Riddles of Existence: A Guided Tour of Metaphysics
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Now in its second edition, Riddles of Existence is the first book to make metaphysics genuinely accessible and fun. Its lively, informal style brings metaphysical questions to life and shows how stimulating it can be to think about them.
Earl Conee and Theodore Sider offer a lucid discussion of the major topics in metaphysics. What makes me the same person I was as a child? Is everything fated to be exactly as it is? Does time flow? How fast does it flow, and can one travel back in time, against the current? Does God exist? Why is there anything at all rather than nothing? If our actions are caused by things science can predict and control, how can we have free will? The authors approach these topics in an open-minded and non-dogmatic manner, giving students a full sense of the issues involved.
words, a necessary condition for Cathy not choosing to accept is that very condition itself: that Cathy will not choose to accept the oVer. As the Second Assumption says, that condition is a non-negotiable necessary condition for itself. Again, it is part of our example that Cathy will choose to accept. So a necessary condition of this not happening is absent, now and forever. The First Assumption of the argument says that when any necessary condition for something not happening is absent, the
for God’s existence. There are arguments against God’s existence too. The most prominent one—the Problem of Evil—contends that an all-powerful, all-knowing, morally perfect being would never allow all of the bad things that exist in this world, and so no such being exists. Several versions of this argument have been developed. They have in turn received intense critical scrutiny. All of that is more of the evidence available on the topic of God’s existence. And then there’s the challenge of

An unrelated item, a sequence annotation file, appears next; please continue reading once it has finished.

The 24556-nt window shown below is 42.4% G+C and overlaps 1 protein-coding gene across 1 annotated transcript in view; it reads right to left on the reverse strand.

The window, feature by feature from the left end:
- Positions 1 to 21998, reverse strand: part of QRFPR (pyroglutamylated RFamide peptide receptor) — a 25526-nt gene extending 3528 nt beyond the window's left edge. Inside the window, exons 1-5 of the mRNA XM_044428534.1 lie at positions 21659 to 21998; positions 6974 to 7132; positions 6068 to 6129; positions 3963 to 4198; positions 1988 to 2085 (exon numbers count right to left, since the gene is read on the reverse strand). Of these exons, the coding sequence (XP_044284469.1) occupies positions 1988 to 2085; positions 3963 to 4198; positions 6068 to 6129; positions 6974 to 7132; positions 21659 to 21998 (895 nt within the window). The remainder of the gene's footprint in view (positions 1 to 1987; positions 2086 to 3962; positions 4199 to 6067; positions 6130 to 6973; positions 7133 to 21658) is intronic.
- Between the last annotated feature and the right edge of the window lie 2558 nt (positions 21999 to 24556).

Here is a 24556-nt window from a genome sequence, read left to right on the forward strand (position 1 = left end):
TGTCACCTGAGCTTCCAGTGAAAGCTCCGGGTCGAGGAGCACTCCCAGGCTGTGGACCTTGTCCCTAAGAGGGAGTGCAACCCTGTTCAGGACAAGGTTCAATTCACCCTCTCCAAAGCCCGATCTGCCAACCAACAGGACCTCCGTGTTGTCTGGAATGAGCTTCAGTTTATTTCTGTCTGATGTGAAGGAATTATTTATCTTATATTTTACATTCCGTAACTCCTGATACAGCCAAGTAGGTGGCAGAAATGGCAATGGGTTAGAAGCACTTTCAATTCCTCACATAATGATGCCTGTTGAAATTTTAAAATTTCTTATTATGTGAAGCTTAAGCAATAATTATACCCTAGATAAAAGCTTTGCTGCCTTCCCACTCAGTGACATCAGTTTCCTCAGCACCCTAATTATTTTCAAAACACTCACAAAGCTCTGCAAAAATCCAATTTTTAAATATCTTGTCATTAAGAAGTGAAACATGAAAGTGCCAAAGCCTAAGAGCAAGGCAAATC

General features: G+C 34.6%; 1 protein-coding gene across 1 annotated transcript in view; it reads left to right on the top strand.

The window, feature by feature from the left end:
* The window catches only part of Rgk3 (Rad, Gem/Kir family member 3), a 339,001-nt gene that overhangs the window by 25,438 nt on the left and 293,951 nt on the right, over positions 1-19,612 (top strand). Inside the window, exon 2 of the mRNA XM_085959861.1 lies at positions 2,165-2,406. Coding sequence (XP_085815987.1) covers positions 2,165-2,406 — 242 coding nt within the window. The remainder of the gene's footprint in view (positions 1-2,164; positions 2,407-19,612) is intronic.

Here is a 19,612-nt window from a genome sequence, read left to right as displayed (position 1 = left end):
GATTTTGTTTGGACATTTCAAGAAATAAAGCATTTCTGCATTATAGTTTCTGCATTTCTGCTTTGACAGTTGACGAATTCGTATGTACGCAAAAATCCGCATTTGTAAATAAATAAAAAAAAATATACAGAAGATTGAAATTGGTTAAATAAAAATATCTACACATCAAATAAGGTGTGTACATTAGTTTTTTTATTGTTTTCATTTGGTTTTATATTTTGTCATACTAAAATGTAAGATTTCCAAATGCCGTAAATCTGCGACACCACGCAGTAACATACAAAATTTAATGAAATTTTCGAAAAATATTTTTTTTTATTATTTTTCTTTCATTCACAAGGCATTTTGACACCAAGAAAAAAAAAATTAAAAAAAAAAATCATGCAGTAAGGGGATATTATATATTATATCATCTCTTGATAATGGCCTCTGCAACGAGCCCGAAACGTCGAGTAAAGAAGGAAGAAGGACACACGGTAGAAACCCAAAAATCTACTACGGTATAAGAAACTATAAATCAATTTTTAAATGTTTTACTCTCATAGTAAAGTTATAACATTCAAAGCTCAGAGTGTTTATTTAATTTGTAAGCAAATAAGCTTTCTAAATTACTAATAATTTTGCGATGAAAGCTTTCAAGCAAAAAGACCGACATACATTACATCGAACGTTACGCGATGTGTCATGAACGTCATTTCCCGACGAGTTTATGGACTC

portrays the other in paint. But equally, it might be that I have a painting ‘of ’ an animal by having on the wall a painting that represents a mythical animal, say, a hippogriV. It is still correctly called a painting ‘of ’ an animal, but now in a new sense. HippogriVs do not exist. No 96 $ Why Not Nothing? actual animal was painted. The new meaning is that it would take a certain sort of animal for the painting to portray something real. In eVect, the painting speciWes how part of the world
whatever is maximally perfect must exist, it follows that something maximally perfect does exist, just as the conclusion says. Taking P1 in this way, with the ‘of ’ relating a concept to an existing thing, why believe it? Only this much is clear: there is a concept that applies to something that is maximally perfect, if it applies at all. When we had P1 saying only that much, though, we were back with the other interpretation and its problem. The argument needs P1 to claim something beyond that.
What’s wrong with easy? If the reasoning fails, exactly where does it go wrong? We might try denying that the three apples have any properties in common. After all, strictly speaking, the apples do not have precisely the same color, and they differ in details of their chemical composition. Encouraged by these points, we might try to go all the way with this line and maintain that the apples have nothing truly in common. This line is tough to defend. For one thing, it is difficult to get around